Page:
The Centers for Medicare and Medicaid Services (CMS) has a variety of quality reporting and performance programs. The programs include hospital quality reporting, physician quality reporting, post-acute care and other setting quality reporting, payment model reporting, and population quality reporting. The measure domains include clinical care, care coordination, population/community health, efficiency and cost reduction, safety, and patient-centered experience and outcomes. The quality programs measure and improve care at the community level, the practice setting level, and the individual physician level.

Within Medicare, quality measurement is very stovepiped and separate, with different programs and measures for entities such as physicians, Prospective Payment System (PPS)-exempt cancer hospitals, acute care hospitals, hospice, and Accountable Care Organizations. In many ways, CMS has rudimentary measures that are not really capable of discerning variation and performance. CMS has recognized these issues and has developed a vision for performance measurement that would make the system more cohesive.20 Their vision includes aligning measures with the National Quality Strategy21 and current measure domains, implementing measures that fill critical gaps, aligning measures across programs when appropriate, leveraging opportunities to align with the private sector, and focusing on patient-centered measures, including patient outcomes and experience. In addition, CMS would like to focus on core sets of measures and measure concepts, maintain optional measures that can be applied to specialties, and remove measures that are no longer appropriate or needed, all while maximizing improvement in quality and minimizing provider burden.

The Affordable Care Act (ACA) established a quality reporting program for PPS-exempt cancer hospitals (PCH) that will require reporting of quality measures of process, structure, outcome, patients’ perspective on care, efficiency, and costs of care on the CMS Web site. Five quality measures for the fiscal year 2014 program and subsequent years were finalized in 2013.22 All 5 measures are NQF-endorsed measures and include 3 cancer-specific process-of-care measures:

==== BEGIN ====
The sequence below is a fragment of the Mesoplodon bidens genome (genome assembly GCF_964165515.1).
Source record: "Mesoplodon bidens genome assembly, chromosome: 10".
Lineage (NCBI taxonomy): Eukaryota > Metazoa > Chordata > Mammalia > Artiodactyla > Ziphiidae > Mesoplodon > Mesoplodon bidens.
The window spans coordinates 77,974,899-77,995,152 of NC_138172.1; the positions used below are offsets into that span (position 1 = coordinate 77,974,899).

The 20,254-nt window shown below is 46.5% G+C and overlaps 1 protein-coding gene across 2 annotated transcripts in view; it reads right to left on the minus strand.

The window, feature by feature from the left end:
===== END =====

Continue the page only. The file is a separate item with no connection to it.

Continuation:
• NQF #0559: Combination chemotherapy is considered or administered within 4 months (120 days) of diagnosis for women younger than 70 years with AJCC T1c,N0,M0, or stage II or III hormone receptor-negative breast cancer.

  • NQF #0220: Tamoxifen or third-generation aromatase inhibitor is considered or administered within 1 year (365 days) of diagnosis for women with AJCC T1c,N0,M0, or stage II or III hormone receptor-positive breast cancer.

  • NQF #0223: Adjuvant chemotherapy is considered or administered within 4 months (120 days) of diagnosis for patients younger than 80 years with AJCC stage III (lymph node-positive) colon cancer.

This program will continue to add NQF-endorsed quality measures, with 1 new measure added in fiscal year (FY) 2015 and 13 new measures added in FY 2016.23 Of the 13 proposed measures for FY 2016, 6 are for the Surgical Care Improvement Project, 6 are clinical process/oncology care measures, and the last measure is a Patient Experience of Care measure (the Hospital Consumer Assessment of Healthcare Providers and Systems survey).

An additional CMS quality measurement program that may affect oncology is the Physician Quality Reporting System (PQRS).24 Some program changes were contained in the ACA, including payment penalties starting in 2015 based on 2013 performance.25 The physicians who elect not to participate or are found unsuccessful during the 2013 program year will receive a 1.5% payment penalty. The 2013 PQRS program will include 259 quality measures, of which approximately 30 are cancer-related. An eligible professional may choose from the following methods to submit data to CMS: claims-based, registry-based, qualified EHR, or the Group Practice Reporting Option.

CMS has initiatives to improve the quality of care provided to Medicaid enrollees in clinical areas such as dental care, obesity, maternal and infant health, vaccines, and prevention. The ACA requires the development of a core set of health quality and performance measures for adults to determine the quality of care provided to enrollees.26 Most likely, very few of these measures will relate to oncology care, but it is a step in the right direction for Medicaid enrollees. It also provides federal funding to increase primary care payment rates and for states that provide recommended adult preventive services and vaccinations. Quality reporting within Medicaid presents different challenges from that within Medicare. Because Medicaid is a state-run program, the quality and depth of data vary greatly, with some states leading the way in developing quality reporting, whereas other states struggle just to collect basic data. The largest challenge is ensuring Medicaid staff have a uniform picture of quality across all states, along with being able to adequately and uniformly measure quality.

Blue Cross Blue Shield of Michigan

Blue Cross Blue Shield of Michigan’s (BCBSM) program, Value Partnerships, is a collection of clinically oriented initiatives that are significantly improving the quality of patient care throughout Michigan.27 Through Value Partnerships, BCBSM works collaboratively with physicians, physician organizations, and most of the acute-care hospitals in the state to improve the health care provided to all Michigan residents. The stated goals of the program are to enhance clinical quality, decrease complications, manage costs, eliminate errors, and improve health outcomes.